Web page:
We all know how quickly a trend can catch on. This winter, Canada Goose jackets are all the rage and they’ve been taking northern campuses by storm. It seems like you can’t go anywhere without seeing the fur lined hood and the red patch, which is surprising since the parkas cost so much money (a standard parka can be around $500, but some can go above $800). But what is the real cost of these jackets?
It’s no secret that Canada Goose uses real coyote fur in their parkas. They even justified using coyote fur on their parkas in the FAQ on their website. According to the company, they “only purchase fur from Canadian trappers, who live close to land and maintain traditions that have been passed down through generations. They have a profound respect for nature, and [Canada Goose is] proud to support them.”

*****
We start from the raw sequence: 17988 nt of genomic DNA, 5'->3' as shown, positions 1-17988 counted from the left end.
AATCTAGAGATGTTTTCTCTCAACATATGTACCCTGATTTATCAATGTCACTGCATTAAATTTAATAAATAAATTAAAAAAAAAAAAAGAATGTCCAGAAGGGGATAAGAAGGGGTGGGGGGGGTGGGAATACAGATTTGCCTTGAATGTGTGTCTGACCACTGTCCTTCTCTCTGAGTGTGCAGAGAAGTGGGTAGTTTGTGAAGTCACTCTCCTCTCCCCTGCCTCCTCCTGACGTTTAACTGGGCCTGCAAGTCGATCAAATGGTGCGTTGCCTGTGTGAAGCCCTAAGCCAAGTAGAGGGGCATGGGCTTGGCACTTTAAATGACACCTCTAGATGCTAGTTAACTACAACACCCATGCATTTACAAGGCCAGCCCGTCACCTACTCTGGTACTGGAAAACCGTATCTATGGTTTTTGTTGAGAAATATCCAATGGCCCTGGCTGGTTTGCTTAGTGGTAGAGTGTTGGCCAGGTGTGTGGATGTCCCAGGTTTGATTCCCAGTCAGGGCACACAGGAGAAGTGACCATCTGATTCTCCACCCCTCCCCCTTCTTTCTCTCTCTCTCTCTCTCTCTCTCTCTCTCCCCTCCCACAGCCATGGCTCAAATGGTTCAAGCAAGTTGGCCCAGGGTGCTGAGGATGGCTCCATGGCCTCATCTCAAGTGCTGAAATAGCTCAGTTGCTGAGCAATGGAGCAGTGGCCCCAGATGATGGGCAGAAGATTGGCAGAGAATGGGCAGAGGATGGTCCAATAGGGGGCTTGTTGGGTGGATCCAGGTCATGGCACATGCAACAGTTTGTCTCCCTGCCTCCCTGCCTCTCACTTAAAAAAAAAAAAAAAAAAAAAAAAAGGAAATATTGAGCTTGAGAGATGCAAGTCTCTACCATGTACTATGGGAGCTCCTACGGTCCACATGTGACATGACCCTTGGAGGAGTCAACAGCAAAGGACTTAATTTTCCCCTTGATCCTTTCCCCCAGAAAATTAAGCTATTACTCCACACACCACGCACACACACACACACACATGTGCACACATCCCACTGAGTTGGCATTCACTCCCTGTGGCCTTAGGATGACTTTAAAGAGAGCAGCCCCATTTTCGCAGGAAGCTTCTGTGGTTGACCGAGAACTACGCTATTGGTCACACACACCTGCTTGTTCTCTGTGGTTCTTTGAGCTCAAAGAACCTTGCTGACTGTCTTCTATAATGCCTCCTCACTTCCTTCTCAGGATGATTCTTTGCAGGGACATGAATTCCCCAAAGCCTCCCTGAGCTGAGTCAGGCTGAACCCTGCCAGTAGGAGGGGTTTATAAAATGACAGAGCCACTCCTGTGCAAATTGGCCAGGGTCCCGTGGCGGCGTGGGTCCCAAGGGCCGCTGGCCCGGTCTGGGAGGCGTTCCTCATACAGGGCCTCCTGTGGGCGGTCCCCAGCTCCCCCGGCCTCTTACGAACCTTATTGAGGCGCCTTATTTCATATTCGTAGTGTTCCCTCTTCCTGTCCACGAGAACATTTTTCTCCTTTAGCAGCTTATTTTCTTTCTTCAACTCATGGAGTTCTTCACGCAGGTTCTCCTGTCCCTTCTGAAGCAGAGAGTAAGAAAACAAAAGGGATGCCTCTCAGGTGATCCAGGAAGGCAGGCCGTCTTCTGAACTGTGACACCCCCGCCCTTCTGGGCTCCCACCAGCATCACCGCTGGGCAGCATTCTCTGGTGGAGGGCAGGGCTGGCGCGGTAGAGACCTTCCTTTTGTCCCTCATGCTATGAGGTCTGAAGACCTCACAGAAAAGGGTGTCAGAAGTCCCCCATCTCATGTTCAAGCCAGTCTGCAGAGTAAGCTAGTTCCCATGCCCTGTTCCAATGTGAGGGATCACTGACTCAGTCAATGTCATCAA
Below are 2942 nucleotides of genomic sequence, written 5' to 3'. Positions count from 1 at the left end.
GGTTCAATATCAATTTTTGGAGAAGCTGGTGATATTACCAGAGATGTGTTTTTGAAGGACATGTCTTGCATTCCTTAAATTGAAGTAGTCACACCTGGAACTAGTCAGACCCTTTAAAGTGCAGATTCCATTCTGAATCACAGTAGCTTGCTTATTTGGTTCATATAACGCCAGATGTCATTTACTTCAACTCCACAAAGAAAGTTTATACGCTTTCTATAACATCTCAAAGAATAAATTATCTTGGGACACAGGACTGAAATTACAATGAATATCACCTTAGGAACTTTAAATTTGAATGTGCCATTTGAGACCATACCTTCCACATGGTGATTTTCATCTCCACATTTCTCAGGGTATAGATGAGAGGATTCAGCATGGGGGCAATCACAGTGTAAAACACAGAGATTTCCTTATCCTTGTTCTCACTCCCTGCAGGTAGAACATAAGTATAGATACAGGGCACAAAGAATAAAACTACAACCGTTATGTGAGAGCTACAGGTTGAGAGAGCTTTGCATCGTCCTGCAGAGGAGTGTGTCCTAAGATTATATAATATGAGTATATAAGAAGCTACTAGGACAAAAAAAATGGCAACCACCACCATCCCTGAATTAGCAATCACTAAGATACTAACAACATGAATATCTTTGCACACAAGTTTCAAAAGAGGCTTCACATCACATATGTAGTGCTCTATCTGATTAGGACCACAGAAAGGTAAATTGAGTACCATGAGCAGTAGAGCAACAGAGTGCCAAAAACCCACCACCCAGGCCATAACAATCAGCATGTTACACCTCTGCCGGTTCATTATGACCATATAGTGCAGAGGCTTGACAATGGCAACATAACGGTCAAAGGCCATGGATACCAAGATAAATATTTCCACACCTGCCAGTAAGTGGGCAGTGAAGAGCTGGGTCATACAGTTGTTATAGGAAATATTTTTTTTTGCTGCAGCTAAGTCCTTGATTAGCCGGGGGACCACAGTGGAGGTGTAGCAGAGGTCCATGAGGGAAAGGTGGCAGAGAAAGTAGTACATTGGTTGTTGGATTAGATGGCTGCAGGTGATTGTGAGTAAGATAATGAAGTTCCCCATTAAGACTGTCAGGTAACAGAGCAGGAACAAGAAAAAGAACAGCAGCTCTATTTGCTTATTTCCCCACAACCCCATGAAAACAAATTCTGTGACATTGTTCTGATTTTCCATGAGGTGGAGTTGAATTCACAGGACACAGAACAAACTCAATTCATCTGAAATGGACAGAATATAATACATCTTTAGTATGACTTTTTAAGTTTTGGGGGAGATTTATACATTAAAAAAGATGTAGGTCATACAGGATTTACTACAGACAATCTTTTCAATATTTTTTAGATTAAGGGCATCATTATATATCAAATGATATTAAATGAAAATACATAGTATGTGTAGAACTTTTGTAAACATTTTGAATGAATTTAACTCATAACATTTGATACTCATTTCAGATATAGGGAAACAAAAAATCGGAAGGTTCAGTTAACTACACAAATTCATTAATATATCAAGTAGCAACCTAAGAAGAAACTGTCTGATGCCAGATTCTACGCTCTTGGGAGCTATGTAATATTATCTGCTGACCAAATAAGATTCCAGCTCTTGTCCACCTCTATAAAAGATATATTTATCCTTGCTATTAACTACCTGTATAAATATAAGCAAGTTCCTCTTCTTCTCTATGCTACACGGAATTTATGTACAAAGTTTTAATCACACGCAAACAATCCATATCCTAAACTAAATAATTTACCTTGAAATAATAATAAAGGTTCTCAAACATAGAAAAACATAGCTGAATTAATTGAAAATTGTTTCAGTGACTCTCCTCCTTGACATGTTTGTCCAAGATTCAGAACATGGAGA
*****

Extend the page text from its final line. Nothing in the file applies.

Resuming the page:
At first it may be easy to jump to the argument that Canada Goose will lower coyote populations in Canada. However, coyote populations have been steadily booming since the 1990’s and many Canadian farmers consider them a pest because they are so abundant and often attack livestock. The coyote populations in Canada will most likely be able to take the hit, even as the popularity of Canada Goose jackets rises.
However, the real problem lies within the traps. While Canada Goose only uses certified trappers, and these trappers are still allowed to legally use leg holds that hold the animals. This means that a coyote can be trapped for several days, and they can end up starving to death or sustaining injuries from trying to escape the trap.
Canada Goose can’t be attacked for this though because the trappers are still legally trapping the coyotes, no matter what kind of pain they’re going through. Trappers should be required to check their traps more frequently so the animal doesn’t have to spend as much time suffering.
Even though what Canada Goose is doing is perfectly legal, the idea that these animals are suffering still gives the parkas a bad taste. I’m all for keeping up with the trends but certain trends come with too high of a cost.